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I need to record in "real time" (perhaps no more than 5 minute delay?) how many unique visitors a given page on my website has had in a given time period. I seek an "easy" way to do this. Preferably the results would be available via a database query.

Two things I've tried that failed (so far):

Google Analytics: Does the tracking/reporting, but not in real time - results are delayed by hours.

Mint Analytics ( ): Tracks in real time, but seems to aggregate data in a way that prevents reporting of unique visitors to a single page over an arbitrary time frame.

So, does anyone know how to make Mint Analytics do what I want, or can anyone recommend an analytics package or programmed approach that will do what I need?

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closed as off topic by Will Mar 15 '13 at 20:31

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You can try Woopra , It is really simple, just put a provided javascript in your site and download the program and thats all. you will get real time data about your visitors presented in an awesome way. But i dont know if it is still free.

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Google AppEngine is cheap and plentiful (you get 10instances for free): write yourself a small tracking script.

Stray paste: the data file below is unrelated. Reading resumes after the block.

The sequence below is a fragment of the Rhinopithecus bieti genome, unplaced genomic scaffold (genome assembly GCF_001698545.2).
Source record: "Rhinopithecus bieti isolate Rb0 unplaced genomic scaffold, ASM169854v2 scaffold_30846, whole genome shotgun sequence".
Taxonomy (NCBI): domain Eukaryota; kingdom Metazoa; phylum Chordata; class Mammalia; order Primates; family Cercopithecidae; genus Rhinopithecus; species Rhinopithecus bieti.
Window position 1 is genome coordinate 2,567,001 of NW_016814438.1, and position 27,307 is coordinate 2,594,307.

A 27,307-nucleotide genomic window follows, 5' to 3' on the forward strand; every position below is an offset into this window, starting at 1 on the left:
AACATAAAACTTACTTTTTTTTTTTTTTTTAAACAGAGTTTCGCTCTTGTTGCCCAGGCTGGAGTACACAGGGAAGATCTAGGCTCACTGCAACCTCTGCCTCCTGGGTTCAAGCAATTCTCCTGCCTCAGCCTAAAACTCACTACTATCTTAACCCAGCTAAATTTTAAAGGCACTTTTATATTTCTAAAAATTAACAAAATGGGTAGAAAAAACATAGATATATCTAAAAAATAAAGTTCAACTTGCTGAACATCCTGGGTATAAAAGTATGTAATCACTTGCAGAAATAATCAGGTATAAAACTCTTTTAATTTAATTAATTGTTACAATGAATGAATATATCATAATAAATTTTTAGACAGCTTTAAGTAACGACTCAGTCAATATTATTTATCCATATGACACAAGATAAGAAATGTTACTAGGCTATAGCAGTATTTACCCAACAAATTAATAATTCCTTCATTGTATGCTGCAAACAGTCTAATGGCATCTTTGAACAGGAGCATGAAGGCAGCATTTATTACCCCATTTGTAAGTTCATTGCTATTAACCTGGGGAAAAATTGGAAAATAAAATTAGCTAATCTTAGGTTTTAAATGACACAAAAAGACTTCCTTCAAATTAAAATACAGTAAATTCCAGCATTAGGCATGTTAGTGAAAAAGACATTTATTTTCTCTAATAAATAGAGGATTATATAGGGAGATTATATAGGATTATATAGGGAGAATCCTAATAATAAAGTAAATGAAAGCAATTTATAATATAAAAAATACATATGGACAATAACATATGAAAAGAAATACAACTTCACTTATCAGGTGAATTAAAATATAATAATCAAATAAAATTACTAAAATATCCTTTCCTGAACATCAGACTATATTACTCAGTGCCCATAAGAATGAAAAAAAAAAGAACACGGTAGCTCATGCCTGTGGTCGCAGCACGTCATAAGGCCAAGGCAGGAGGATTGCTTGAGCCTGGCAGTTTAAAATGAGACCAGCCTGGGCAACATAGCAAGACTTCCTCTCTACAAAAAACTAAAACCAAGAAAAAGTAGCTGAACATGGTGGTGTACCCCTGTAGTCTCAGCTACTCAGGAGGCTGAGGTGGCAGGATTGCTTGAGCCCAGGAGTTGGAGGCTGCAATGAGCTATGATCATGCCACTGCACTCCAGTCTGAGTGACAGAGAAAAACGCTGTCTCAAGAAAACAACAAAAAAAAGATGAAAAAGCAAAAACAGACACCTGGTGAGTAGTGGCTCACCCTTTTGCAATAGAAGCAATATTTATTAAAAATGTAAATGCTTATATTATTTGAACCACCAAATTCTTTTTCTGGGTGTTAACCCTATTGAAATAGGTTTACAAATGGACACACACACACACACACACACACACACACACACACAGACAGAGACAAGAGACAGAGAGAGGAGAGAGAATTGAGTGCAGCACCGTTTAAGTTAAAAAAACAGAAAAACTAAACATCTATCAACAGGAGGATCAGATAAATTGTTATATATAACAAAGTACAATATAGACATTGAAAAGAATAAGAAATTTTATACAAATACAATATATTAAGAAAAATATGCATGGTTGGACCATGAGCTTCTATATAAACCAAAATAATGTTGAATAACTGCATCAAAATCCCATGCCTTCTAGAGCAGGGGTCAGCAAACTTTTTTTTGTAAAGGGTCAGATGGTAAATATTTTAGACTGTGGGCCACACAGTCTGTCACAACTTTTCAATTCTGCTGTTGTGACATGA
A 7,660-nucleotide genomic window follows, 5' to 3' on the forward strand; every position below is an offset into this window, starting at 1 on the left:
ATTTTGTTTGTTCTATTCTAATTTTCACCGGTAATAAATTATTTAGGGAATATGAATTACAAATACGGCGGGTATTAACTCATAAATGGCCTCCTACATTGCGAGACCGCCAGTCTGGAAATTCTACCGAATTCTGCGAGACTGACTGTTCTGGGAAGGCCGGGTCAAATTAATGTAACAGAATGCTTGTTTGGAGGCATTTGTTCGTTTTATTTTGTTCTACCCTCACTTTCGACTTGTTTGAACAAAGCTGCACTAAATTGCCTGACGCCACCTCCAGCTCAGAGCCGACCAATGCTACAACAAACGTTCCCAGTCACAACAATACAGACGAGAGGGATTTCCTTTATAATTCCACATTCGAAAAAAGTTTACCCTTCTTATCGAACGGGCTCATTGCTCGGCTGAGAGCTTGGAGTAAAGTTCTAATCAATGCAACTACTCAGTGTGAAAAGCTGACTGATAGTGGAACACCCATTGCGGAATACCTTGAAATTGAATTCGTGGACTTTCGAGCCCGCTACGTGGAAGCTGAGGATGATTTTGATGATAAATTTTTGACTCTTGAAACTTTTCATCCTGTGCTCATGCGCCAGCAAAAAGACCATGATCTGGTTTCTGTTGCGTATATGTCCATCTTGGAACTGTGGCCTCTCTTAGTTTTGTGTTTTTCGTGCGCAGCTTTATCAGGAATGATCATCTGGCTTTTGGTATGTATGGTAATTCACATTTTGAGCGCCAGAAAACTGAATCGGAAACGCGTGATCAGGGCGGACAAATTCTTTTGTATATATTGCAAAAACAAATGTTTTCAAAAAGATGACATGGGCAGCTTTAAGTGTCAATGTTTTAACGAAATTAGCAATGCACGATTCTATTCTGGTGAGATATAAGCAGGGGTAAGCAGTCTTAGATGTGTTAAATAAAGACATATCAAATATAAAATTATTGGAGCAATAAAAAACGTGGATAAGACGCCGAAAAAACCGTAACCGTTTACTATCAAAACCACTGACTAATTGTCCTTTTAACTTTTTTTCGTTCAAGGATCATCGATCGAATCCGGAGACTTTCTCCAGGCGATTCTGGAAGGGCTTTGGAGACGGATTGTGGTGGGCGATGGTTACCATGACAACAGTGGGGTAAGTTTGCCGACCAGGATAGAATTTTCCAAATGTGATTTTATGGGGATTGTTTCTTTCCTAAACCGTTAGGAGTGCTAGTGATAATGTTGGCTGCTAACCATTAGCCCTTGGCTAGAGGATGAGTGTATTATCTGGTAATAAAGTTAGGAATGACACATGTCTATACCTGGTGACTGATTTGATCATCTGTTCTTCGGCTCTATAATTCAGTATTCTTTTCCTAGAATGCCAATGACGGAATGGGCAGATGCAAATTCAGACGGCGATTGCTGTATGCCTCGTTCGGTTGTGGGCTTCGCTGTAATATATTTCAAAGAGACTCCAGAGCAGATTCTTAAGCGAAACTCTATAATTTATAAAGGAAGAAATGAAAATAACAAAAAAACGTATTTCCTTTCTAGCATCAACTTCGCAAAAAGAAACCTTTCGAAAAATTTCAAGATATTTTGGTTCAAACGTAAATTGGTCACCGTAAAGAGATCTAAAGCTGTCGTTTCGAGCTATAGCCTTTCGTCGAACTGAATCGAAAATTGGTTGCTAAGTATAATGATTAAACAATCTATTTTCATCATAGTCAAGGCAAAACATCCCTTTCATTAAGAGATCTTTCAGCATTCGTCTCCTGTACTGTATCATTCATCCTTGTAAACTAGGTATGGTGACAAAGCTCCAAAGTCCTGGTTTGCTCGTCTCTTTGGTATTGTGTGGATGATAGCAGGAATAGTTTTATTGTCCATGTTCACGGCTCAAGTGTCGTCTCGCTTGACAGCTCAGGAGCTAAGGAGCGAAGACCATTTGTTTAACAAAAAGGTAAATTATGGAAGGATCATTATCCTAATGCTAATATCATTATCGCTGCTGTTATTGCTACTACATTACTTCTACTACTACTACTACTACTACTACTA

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You could always set up a table and script to log whenever someone hits pages you want to track. With this solution you can query on demand and get immediate real time results. This solution also allows you to datamine the logs in various ways. Note, if you have a really high volume site, you may want to choose an alternative solution.


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You can create a script that gives the user a cookie with a unique ID, and then update a database table every time the user returns, or insert a record for new users. That would be the easiest way.

Another way would involve parsing the server logs every 5 minutes.

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Piwik has quite the nice API, check it out:

Piwik is also available as a hosted service (from a 3rd party vendor listed on their site) if you don't have the resources to run it internally.

Log parsing combined with unique cookies would work, but why create a custom tool to do one thing?

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If you run this website on a UNIX server, then you can have a program that "tail"s the log files in order to keep up to the second statistics. This data can then be exported to a web page every minute or whatever time granularity you would like. Since you will be writing the program that follows the log entries you can arrange for it to ignore accesses to pages that don't belong to the site, such as your stats page.

This should work for even a high-volume site as long as you don't set the output granularity too small. Alternatively, assuming that you write the program in a high-level language like Python, it is not much extra effort to make the program into a web server on another port, and just save the stats in RAM until you want to query them. Check this blog entry to see how simple it is to add web server functionality to a Python application using the Twisted module.

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